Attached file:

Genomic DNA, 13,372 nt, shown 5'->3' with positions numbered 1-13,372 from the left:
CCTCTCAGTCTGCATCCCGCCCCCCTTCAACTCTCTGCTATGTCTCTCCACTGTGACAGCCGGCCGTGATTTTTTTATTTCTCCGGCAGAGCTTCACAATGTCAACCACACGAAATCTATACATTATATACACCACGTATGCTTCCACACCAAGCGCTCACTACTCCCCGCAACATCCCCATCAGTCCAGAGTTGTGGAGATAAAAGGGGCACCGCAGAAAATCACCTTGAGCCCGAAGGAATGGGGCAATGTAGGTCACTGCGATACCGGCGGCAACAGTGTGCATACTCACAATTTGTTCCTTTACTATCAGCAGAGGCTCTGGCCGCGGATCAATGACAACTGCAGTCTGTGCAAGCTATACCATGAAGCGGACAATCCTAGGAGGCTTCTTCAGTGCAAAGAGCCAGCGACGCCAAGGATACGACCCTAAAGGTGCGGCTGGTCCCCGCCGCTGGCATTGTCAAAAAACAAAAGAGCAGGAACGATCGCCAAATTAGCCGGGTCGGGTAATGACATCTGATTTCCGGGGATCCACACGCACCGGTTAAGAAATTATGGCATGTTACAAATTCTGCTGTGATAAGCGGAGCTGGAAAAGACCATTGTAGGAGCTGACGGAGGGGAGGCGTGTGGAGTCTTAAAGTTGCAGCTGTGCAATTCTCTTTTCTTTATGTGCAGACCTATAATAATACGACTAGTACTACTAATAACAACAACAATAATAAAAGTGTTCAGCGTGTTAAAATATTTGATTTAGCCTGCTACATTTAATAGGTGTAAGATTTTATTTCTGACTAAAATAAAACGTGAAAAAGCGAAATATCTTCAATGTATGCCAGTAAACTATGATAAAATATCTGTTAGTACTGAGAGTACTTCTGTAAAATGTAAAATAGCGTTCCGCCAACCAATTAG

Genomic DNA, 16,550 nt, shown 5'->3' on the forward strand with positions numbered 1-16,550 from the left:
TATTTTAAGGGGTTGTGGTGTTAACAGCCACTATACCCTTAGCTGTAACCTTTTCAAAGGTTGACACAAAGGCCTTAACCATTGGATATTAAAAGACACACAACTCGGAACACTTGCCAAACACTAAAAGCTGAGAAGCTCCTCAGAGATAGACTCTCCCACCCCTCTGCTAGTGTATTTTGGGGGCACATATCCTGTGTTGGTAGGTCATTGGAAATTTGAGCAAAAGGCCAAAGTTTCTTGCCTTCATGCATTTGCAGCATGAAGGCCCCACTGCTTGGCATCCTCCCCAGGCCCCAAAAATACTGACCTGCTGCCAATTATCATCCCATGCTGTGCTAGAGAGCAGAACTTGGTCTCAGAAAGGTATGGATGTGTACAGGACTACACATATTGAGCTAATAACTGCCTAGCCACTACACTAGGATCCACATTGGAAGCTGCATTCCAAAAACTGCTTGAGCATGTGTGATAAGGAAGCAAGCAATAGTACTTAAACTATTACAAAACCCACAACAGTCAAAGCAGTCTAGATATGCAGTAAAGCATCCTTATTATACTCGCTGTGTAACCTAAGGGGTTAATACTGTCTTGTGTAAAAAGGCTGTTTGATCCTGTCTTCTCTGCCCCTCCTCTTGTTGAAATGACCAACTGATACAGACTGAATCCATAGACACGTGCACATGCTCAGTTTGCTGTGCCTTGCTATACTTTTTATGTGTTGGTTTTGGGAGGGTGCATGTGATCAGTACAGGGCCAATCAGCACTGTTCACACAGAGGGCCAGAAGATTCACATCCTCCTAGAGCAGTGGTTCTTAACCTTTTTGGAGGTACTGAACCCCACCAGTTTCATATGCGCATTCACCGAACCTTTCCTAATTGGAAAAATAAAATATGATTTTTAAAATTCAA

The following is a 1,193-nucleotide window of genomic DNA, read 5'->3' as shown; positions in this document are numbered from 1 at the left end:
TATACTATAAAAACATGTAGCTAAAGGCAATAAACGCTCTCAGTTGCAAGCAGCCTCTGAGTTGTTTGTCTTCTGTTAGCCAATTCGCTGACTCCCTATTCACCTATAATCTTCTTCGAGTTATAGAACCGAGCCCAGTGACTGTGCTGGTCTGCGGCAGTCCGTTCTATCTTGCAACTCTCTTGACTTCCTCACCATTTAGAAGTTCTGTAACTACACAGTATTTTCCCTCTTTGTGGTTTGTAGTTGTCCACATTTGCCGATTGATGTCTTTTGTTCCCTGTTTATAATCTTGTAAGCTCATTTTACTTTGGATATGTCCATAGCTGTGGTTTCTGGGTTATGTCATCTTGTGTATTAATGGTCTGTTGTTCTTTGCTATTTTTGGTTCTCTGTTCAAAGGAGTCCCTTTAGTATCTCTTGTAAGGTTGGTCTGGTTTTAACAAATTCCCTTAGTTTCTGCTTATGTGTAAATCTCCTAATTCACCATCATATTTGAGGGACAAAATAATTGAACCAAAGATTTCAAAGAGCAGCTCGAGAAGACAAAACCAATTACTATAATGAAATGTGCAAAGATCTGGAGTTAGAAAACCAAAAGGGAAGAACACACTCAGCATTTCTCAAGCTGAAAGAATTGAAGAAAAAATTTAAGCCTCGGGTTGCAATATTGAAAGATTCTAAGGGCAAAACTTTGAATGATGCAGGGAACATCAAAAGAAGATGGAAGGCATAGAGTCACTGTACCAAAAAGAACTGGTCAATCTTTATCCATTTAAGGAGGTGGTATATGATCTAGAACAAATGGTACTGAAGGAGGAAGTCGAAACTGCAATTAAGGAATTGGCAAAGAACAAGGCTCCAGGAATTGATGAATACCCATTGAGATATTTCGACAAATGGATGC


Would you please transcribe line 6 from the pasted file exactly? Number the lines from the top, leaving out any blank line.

TATACTATAAAAACATGTAGCTAAAGGCAATAAACGCTCTCAGTTGCAAGCAGCCTCTGAGTTGTTTGTCTTCTGTTAGCCAATTCGCTGACTCCCTATTCACCTATAATCTTCTTCGAGTTATAGAACCGAGCCCAGTGACTGTGCTGGTCTGCGGCAGTCCGTTCTATCTTGCAACTCTCTTGACTTCCTCACCATTTAGAAGTTCTGTAACTACACAGTATTTTCCCTCTTTGTGGTTTGTAGTTGTCCACATTTGCCGATTGATGTCTTTTGTTCCCTGTTTATAATCTTGTAAGCTCATTTTACTTTGGATATGTCCATAGCTGTGGTTTCTGGGTTATGTCATCTTGTGTATTAATGGTCTGTTGTTCTTTGCTATTTTTGGTTCTCTGTTCAAAGGAGTCCCTTTAGTATCTCTTGTAAGGTTGGTCTGGTTTTAACAAATTCCCTTAGTTTCTGCTTATGTGTAAATCTCCTAATTCACCATCATATTTGAGGGACAAAATAATTGAACCAAAGATTTCAAAGAGCAGCTCGAGAAGACAAAACCAATTACTATAATGAAATGTGCAAAGATCTGGAGTTAGAAAACCAAAAGGGAAGAACACACTCAGCATTTCTCAAGCTGAAAGAATTGAAGAAAAAATTTAAGCCTCGGGTTGCAATATTGAAAGATTCTAAGGGCAAAACTTTGAATGATGCAGGGAACATCAAAAGAAGATGGAAGGCATAGAGTCACTGTACCAAAAAGAACTGGTCAATCTTTATCCATTTAAGGAGGTGGTATATGATCTAGAACAAATGGTACTGAAGGAGGAAGTCGAAACTGCAATTAAGGAATTGGCAAAGAACAAGGCTCCAGGAATTGATGAATACCCATTGAGATATTTCGACAAATGGATGC